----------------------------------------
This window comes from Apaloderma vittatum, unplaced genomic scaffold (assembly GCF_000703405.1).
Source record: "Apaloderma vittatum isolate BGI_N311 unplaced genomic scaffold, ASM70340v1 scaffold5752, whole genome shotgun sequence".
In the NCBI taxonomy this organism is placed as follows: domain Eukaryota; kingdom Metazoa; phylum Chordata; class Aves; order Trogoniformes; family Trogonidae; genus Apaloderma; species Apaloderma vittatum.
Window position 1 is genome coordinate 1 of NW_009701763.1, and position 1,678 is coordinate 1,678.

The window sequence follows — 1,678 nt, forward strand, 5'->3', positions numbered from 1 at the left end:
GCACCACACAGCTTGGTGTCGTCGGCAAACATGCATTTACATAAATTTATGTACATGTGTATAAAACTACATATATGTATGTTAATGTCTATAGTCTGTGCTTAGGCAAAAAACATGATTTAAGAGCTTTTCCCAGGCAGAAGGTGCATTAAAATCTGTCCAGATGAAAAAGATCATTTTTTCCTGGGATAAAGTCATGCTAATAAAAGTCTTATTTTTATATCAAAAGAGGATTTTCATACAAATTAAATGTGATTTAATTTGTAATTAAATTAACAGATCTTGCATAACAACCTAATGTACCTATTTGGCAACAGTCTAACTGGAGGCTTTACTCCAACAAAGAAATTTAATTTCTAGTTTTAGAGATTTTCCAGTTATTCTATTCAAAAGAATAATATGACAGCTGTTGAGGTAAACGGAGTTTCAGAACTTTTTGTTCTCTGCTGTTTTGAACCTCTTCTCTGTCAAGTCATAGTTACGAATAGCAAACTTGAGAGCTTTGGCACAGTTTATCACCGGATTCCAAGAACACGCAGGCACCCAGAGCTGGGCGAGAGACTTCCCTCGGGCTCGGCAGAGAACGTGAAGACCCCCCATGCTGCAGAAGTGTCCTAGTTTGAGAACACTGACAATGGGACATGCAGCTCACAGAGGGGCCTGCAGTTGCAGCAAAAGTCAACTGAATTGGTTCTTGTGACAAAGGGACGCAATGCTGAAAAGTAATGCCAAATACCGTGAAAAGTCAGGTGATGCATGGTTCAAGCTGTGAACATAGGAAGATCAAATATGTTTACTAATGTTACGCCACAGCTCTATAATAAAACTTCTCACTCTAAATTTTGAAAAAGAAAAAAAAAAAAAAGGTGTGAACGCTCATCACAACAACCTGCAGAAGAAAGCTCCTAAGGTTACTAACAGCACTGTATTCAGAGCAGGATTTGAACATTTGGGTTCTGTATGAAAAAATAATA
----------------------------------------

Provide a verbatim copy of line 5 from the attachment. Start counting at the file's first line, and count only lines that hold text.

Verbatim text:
The window sequence follows — 1,678 nt, forward strand, 5'->3', positions numbered from 1 at the left end: